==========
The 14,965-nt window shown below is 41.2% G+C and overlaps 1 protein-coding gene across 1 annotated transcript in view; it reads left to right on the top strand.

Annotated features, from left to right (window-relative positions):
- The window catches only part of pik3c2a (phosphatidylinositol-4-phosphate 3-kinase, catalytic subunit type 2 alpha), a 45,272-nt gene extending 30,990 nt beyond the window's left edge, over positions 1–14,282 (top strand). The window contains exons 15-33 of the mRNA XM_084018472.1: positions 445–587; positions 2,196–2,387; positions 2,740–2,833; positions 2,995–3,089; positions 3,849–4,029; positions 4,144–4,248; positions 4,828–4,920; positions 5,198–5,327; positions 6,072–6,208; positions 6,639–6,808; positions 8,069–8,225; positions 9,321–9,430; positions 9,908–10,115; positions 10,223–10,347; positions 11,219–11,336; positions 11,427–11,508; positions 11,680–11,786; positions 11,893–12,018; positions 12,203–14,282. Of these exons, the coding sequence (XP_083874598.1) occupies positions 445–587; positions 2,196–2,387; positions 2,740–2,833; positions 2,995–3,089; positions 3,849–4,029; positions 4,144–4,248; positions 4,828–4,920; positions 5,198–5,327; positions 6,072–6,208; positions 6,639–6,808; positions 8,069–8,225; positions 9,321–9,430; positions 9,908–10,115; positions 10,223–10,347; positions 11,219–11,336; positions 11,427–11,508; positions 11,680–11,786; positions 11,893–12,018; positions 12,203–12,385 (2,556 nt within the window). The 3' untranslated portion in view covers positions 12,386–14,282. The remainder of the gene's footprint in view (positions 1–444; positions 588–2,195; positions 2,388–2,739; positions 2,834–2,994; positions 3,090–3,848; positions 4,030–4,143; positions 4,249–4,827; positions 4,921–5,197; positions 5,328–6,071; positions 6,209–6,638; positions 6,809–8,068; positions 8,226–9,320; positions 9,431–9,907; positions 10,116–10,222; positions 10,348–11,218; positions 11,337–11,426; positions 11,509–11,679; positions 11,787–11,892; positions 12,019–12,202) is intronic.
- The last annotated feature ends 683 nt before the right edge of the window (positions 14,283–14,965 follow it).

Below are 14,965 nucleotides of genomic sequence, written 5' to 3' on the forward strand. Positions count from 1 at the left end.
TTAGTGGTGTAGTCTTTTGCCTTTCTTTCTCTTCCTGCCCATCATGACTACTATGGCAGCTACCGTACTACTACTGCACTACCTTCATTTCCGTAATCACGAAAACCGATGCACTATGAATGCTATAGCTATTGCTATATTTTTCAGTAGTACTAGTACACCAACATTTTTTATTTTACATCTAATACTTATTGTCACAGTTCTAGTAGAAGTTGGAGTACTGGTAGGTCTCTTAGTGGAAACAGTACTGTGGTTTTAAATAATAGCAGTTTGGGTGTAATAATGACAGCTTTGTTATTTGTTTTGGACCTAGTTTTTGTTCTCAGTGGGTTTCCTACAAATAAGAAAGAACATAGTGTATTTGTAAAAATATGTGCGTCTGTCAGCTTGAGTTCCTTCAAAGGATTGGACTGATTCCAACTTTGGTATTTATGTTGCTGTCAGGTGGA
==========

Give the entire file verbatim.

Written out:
The 14,965-nt window shown below is 41.2% G+C and overlaps 1 protein-coding gene across 1 annotated transcript in view; it reads left to right on the top strand.

Annotated features, from left to right (window-relative positions):
- The window catches only part of pik3c2a (phosphatidylinositol-4-phosphate 3-kinase, catalytic subunit type 2 alpha), a 45,272-nt gene extending 30,990 nt beyond the window's left edge, over positions 1–14,282 (top strand). The window contains exons 15-33 of the mRNA XM_084018472.1: positions 445–587; positions 2,196–2,387; positions 2,740–2,833; positions 2,995–3,089; positions 3,849–4,029; positions 4,144–4,248; positions 4,828–4,920; positions 5,198–5,327; positions 6,072–6,208; positions 6,639–6,808; positions 8,069–8,225; positions 9,321–9,430; positions 9,908–10,115; positions 10,223–10,347; positions 11,219–11,336; positions 11,427–11,508; positions 11,680–11,786; positions 11,893–12,018; positions 12,203–14,282. Of these exons, the coding sequence (XP_083874598.1) occupies positions 445–587; positions 2,196–2,387; positions 2,740–2,833; positions 2,995–3,089; positions 3,849–4,029; positions 4,144–4,248; positions 4,828–4,920; positions 5,198–5,327; positions 6,072–6,208; positions 6,639–6,808; positions 8,069–8,225; positions 9,321–9,430; positions 9,908–10,115; positions 10,223–10,347; positions 11,219–11,336; positions 11,427–11,508; positions 11,680–11,786; positions 11,893–12,018; positions 12,203–12,385 (2,556 nt within the window). The 3' untranslated portion in view covers positions 12,386–14,282. The remainder of the gene's footprint in view (positions 1–444; positions 588–2,195; positions 2,388–2,739; positions 2,834–2,994; positions 3,090–3,848; positions 4,030–4,143; positions 4,249–4,827; positions 4,921–5,197; positions 5,328–6,071; positions 6,209–6,638; positions 6,809–8,068; positions 8,226–9,320; positions 9,431–9,907; positions 10,116–10,222; positions 10,348–11,218; positions 11,337–11,426; positions 11,509–11,679; positions 11,787–11,892; positions 12,019–12,202) is intronic.
- The last annotated feature ends 683 nt before the right edge of the window (positions 14,283–14,965 follow it).

Below are 14,965 nucleotides of genomic sequence, written 5' to 3' on the forward strand. Positions count from 1 at the left end.
TTAGTGGTGTAGTCTTTTGCCTTTCTTTCTCTTCCTGCCCATCATGACTACTATGGCAGCTACCGTACTACTACTGCACTACCTTCATTTCCGTAATCACGAAAACCGATGCACTATGAATGCTATAGCTATTGCTATATTTTTCAGTAGTACTAGTACACCAACATTTTTTATTTTACATCTAATACTTATTGTCACAGTTCTAGTAGAAGTTGGAGTACTGGTAGGTCTCTTAGTGGAAACAGTACTGTGGTTTTAAATAATAGCAGTTTGGGTGTAATAATGACAGCTTTGTTATTTGTTTTGGACCTAGTTTTTGTTCTCAGTGGGTTTCCTACAAATAAGAAAGAACATAGTGTATTTGTAAAAATATGTGCGTCTGTCAGCTTGAGTTCCTTCAAAGGATTGGACTGATTCCAACTTTGGTATTTATGTTGCTGTCAGGTGGA